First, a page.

I'm a black woman living in Holland, and I'm always cooing over babies and toddlers, black, white, or whatever. Over here, it's no problem. In fact, many a conversation with a (white) stranger has resulted from my proximity to their youngsters. I wouldn't dare approach a white child in America, even as a black woman. While not necessarily seen as a threat, I don't feel like I'm welcome to lay my hands on a white child. I also thought I was just paranoid, but after reading this post I know I'm not. Good post!

  10. All of my life I have been assumed to be MUCH younger than I am. Even now, some times I am confused with a high schooler.

    When I was 14, I walked to elementary school to pick up my nephew from after-school care. When I told the older white woman behind the desk who I was there for, she asked me if I was his mother.

    I stuttered through a very long "NOOOO!" It still makes me very angry.

    A friend of mine, has a brother who is 9 years younger than her (the same age difference between my nephew and I). She has recounted several instances where she received negative comments and dirty looks from strangers who assume she is his mother. They're appalled by it.

  11. @ Roxie

    my friend has a sister who is 12 years young than her, whenever they were in public people assumed it was her child

  12. Anonymous,

    What do I do? That's a good question. It's situational, really. It depends on the "feeling" in the situation, who's around, what the community is like, etc... I have never had one person admit to it, in fact, if I say something many actually have the nerve to act like THEY'RE the victim!!! When I do say something, it's usually a simple "I'm not a bad or evil person" or something like that as I pass by". I just try to plant a little seed so they have the opportunity to reflect later. It's really not the setting for intellectual discourse and it gives me a stomach-ache to hear the incredulous denial. You have made me think, though and I have an idea. Maybe I'll start carrying around little tabs of paper with the name of a good book or the web address to a site like this or something and simply hand it to them politely.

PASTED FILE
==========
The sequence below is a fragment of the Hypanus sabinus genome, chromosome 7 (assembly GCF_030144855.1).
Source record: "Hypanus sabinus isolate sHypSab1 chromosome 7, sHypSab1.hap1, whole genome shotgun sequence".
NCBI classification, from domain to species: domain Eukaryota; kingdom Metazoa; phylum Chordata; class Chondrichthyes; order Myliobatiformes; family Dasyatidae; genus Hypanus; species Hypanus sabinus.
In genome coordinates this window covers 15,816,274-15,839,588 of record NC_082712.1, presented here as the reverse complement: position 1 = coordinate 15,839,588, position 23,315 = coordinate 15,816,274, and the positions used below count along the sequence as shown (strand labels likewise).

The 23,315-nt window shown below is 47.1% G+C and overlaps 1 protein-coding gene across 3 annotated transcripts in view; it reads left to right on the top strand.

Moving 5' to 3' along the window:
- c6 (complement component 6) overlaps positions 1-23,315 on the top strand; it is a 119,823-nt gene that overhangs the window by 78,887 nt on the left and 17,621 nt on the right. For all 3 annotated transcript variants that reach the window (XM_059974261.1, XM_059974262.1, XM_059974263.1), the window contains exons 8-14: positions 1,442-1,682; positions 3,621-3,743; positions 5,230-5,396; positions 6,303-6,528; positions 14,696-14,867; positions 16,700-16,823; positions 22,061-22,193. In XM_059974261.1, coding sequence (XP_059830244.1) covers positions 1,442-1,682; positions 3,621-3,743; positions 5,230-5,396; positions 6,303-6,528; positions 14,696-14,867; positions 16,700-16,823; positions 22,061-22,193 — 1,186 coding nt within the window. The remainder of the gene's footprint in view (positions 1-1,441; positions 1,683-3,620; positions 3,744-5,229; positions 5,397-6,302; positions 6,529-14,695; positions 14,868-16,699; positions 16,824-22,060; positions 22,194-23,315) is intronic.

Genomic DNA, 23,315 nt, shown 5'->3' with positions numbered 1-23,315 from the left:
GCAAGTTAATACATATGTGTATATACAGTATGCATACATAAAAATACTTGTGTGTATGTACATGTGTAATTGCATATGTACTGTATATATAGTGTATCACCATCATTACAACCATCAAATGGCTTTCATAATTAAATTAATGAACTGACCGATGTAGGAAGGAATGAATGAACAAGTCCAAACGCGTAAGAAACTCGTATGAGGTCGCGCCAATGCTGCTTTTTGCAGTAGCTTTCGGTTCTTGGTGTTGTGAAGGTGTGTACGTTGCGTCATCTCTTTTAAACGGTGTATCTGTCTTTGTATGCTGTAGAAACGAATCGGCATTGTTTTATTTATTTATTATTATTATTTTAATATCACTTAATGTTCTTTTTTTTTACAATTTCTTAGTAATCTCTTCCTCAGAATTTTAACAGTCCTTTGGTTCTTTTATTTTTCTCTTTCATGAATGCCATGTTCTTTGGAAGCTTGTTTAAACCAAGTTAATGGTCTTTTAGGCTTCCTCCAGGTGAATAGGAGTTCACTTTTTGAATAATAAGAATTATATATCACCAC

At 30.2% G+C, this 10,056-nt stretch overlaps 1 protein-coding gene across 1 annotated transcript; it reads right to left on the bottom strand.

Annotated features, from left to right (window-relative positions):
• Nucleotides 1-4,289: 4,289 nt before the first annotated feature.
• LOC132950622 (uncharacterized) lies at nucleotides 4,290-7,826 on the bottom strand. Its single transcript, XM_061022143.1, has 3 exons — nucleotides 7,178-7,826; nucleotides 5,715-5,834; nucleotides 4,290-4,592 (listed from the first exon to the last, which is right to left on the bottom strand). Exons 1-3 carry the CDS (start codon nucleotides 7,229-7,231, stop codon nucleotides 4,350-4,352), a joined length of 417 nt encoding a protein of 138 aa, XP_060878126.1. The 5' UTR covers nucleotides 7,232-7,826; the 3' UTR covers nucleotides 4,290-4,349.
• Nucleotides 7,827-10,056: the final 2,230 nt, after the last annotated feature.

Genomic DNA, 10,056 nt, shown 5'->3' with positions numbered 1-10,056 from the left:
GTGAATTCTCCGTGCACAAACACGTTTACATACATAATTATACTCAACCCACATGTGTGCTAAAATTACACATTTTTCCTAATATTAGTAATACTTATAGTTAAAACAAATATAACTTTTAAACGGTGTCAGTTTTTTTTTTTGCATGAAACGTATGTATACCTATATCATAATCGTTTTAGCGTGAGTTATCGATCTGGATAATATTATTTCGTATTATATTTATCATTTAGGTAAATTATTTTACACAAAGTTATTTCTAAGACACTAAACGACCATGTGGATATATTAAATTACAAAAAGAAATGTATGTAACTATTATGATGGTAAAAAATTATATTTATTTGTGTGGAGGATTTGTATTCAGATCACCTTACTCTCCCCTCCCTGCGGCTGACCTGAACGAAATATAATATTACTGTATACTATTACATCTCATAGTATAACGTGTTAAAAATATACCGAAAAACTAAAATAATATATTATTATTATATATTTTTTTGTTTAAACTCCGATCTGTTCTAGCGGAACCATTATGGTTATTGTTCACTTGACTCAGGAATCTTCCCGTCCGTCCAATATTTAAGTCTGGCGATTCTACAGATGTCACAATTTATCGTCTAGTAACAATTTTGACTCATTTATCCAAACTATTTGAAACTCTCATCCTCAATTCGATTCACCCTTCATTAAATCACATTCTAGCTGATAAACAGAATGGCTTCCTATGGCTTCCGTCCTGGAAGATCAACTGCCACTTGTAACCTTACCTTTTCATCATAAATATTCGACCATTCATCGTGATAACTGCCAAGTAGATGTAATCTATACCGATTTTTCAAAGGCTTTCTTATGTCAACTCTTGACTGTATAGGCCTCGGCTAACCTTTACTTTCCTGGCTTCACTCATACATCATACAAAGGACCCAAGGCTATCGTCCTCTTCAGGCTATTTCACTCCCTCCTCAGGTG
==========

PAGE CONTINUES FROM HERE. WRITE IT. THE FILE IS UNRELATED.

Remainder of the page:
That is an awful story. I think when these sort of baseless stereotyping alarm bells are rung, maybe a system concentrating on education could be employed with law enforcement. Simply handing the caller a pamphlet about different stereotypes would probably be useful.


    Lol. I actually had a better one but changed it for some reason during the grueling editing process Macon ya I originally used "Brittany".

    Kevin Lockett,

    It's so irritating how people can't put 2 and 2 together regarding the avoidance and/or difficulties people of color face in their professions. The closer the profession to someone's personal space concernig their children, secrets, or bodies, the worse it is. What comes to mind for me are careers in edcuation (especially early childhood), nursing, pastors, etc.. It's ridiculous, in your case I believe that white America always identifies you as a Black man, then considers whether you are a teacher, scientist, lawyer, etc...

  13. HELLO, WHITE PEOPLE!!! Where are you? If you can't face up to issues of race online with a generally friendly audience how can you expect to be a force for good in real life?

    If the things that effect us people of color affected you, silence would not be an option. Are you here to help us, yourselves, and our world or aren't you?